There are two energy futures for America. One is freedom and prosperity. The other is politics, conflict, and waste. As with other goods and services, energy’s availability and affordability will depend on whether natural incentives and economic law are respected or hampered by government policy.
The future of free-market energy is bright and open-ended. “It’s reasonable to expect the supply of energy to continue becoming more available and less scarce, forever,” Julian Simon wrote in his magnum opus, The Ultimate Resource II. “Discoveries, like resources, may well be infinite: the more we discover, the more we are able to discover.”
Resourceship, entrepreneurship applied to minerals, explains the seeming paradox of expanding depletable resources. Statistics confirmed Simon’s view, yet Malthusian critics belittled him as a naïve romantic. To which Simon responded: “I am not an optimist, I am a realist.”
Julian Simon had once feared overpopulation and resource depletion. The contradictory data, as he explained in his autobiography A Life Against the Grain, reversed his thinking. More people, greater wealth, more resources, healthier environment was the new finding that Simon turned into articles, books, and lectures in the last decades of his life.
Energy coordination and improvement do not depend on geography or race but on the right institutions. Sustainable energy—available, affordable, and reliable—requires private property rights, voluntary exchange, and the rule of law. Cultural and legal freedom unleash human ingenuity and problem-solving entrepreneurship, what Simon called the ultimate resource.
Philosopher Alex Epstein has reframed the energy-environmental debate in terms of human flourishing. Under this standard, consumer-chosen, taxpayer-neutral, dense, storable mineral energies are essential and moral.
Free-market energy is a process of improvement, not a state of perfection. There is always room for betterment as the good is no longer the best and as problems and setbacks occur. Profit/loss and legal consequences propel correction in a way that government intervention does not.
Problems spur improvement in ways that otherwise might not occur. “Material insufficiency and environmental problems have their benefits,” noted Julian Simon. “They focus the attention of individuals and communities, and constitute a set of challenges which can bring out the best in people.”
Government interventionism has plagued domestic energy markets in pronounced and subtle ways. Price and allocation controls during wartime and in the 1970s caused shortages of gasoline, fuel oil, natural gas, and other essential products. More subtly, tariffs, quotas, entry restrictions, efficiency edicts, punitive taxes, tax subsidies, forced access, profit guarantees, and other government intervention distort energy markets away from consumer demand.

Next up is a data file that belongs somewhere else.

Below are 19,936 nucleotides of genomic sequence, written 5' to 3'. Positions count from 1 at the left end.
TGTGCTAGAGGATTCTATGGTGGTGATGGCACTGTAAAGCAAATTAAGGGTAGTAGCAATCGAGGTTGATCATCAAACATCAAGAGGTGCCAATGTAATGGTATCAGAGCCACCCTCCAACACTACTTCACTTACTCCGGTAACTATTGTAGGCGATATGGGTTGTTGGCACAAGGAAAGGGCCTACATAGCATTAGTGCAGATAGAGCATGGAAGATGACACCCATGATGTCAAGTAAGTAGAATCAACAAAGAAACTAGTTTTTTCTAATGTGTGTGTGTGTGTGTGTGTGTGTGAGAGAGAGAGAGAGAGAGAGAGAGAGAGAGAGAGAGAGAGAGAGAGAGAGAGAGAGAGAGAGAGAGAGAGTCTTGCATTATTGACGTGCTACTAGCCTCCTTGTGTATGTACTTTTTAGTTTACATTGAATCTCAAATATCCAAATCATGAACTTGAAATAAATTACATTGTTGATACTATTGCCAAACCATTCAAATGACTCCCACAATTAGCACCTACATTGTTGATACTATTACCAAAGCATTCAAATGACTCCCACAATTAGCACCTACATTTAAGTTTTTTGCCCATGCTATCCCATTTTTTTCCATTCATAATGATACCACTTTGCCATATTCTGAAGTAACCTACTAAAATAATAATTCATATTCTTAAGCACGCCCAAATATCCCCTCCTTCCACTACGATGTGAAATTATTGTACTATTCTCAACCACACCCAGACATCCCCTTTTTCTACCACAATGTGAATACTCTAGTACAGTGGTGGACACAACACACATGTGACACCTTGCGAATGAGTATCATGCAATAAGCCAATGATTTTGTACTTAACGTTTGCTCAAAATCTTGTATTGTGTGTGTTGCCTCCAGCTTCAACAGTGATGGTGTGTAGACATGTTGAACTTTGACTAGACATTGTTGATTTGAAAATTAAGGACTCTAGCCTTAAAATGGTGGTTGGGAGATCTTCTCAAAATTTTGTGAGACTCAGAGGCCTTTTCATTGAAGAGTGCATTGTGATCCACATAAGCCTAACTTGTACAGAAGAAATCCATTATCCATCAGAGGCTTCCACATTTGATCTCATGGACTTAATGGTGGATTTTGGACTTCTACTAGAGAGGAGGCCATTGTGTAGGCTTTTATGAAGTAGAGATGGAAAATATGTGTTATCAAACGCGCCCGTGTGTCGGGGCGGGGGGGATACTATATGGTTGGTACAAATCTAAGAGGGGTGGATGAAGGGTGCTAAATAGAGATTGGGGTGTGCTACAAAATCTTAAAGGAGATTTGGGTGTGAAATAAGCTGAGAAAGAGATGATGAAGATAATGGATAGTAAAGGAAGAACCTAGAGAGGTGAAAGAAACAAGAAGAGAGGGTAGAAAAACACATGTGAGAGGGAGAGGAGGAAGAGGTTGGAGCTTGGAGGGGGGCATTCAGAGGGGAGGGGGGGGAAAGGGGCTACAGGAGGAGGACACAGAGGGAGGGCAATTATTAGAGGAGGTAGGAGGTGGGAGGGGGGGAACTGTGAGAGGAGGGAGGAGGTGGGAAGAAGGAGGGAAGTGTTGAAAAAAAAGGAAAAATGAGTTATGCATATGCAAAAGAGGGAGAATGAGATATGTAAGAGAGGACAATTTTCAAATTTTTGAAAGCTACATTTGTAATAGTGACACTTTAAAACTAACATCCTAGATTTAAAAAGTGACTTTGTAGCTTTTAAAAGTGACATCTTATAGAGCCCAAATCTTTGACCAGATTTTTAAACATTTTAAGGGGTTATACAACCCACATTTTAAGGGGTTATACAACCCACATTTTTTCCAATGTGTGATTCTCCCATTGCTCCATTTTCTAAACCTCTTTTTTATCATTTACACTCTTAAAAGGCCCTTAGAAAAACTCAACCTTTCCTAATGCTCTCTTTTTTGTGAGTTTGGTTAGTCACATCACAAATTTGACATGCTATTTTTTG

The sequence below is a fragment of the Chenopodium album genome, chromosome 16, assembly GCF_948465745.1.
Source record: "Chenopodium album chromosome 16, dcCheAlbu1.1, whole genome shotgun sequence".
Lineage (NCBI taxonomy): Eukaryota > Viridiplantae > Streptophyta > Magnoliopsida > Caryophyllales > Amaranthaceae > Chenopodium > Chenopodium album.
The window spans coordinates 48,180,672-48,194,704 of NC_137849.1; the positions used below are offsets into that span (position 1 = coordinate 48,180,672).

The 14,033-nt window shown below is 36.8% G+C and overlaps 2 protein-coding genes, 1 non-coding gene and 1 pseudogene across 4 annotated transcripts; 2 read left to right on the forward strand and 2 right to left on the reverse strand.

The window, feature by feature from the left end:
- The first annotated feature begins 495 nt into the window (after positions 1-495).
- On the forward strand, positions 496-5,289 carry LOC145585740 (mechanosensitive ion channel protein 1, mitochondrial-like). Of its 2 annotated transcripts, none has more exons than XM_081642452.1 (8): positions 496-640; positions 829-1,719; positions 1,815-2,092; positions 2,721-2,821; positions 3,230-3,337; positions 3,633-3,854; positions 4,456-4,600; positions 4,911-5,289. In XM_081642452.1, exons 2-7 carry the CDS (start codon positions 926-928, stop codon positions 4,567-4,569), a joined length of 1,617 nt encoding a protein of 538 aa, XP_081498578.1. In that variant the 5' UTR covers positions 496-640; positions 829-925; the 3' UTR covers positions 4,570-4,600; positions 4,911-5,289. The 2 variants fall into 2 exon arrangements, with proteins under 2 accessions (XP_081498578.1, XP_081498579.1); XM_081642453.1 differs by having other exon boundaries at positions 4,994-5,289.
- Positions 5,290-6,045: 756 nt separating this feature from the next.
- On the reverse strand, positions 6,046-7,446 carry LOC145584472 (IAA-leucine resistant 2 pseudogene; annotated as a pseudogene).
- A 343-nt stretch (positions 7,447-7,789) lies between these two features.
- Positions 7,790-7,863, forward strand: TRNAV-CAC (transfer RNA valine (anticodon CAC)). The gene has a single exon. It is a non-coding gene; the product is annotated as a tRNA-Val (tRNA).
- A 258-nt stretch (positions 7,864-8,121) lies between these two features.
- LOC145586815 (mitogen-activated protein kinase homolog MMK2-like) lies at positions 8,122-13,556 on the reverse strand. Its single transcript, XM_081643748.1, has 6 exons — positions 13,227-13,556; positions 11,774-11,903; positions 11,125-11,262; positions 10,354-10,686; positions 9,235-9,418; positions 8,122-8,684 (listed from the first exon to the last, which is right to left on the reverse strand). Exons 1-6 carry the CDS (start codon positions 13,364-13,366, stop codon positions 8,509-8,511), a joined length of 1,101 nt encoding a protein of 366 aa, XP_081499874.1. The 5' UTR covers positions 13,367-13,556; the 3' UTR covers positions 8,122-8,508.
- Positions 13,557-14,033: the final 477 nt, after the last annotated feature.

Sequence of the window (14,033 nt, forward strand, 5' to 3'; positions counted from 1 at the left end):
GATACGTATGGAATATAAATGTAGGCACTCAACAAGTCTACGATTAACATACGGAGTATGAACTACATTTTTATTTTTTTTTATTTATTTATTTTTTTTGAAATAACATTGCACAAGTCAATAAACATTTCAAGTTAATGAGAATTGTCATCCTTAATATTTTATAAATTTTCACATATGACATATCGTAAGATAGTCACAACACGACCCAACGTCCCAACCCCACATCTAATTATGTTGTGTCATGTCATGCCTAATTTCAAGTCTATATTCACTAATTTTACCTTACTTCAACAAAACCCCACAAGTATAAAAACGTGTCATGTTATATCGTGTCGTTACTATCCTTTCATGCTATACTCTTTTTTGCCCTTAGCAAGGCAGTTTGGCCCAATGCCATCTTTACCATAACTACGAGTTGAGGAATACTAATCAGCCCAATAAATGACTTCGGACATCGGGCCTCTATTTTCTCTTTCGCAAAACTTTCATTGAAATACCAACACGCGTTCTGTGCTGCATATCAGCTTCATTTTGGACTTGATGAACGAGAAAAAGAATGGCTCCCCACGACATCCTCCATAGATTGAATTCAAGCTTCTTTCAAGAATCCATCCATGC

Socialism has reversed resource abundance in nations around the world. Venezuela is today’s example and is not unlike Mexico’s plunge into nationalism a century ago. International statism is responsible for much of the price volatility experienced in global oil markets.
American citizens must be educated on the perils of politicized energy and corporate cronyism at all levels of government. Capitalist institutions need to be introduced in state-dominated oil regions. Subsoil mineral rights and infrastructure privatization are golden opportunities for wealth creation and wealth democratization around the world.
“The world’s problem is not too many people,” Julian Simon concluded, “but a lack of political and economic freedom.” He explained:
The extent to which the political-social-economic system provides personal freedom from government coercion is a crucial element in the economics of resources and population…. The key elements of such a framework are economic liberty, respect for property, and fair and sensible rules of the market that are enforced equally for all.
This message for 2019 will be the same a century hence. It is optimistic and realistic. And it points toward a continuing open-ended role for natural gas, coal, and oil as the master resource.
Let freely functioning supply meet demand, and let market demand meet supply. Banish alarmism, pessimism, and coercion—the very things that incite and define government intervention and socialism where markets can and should prevail.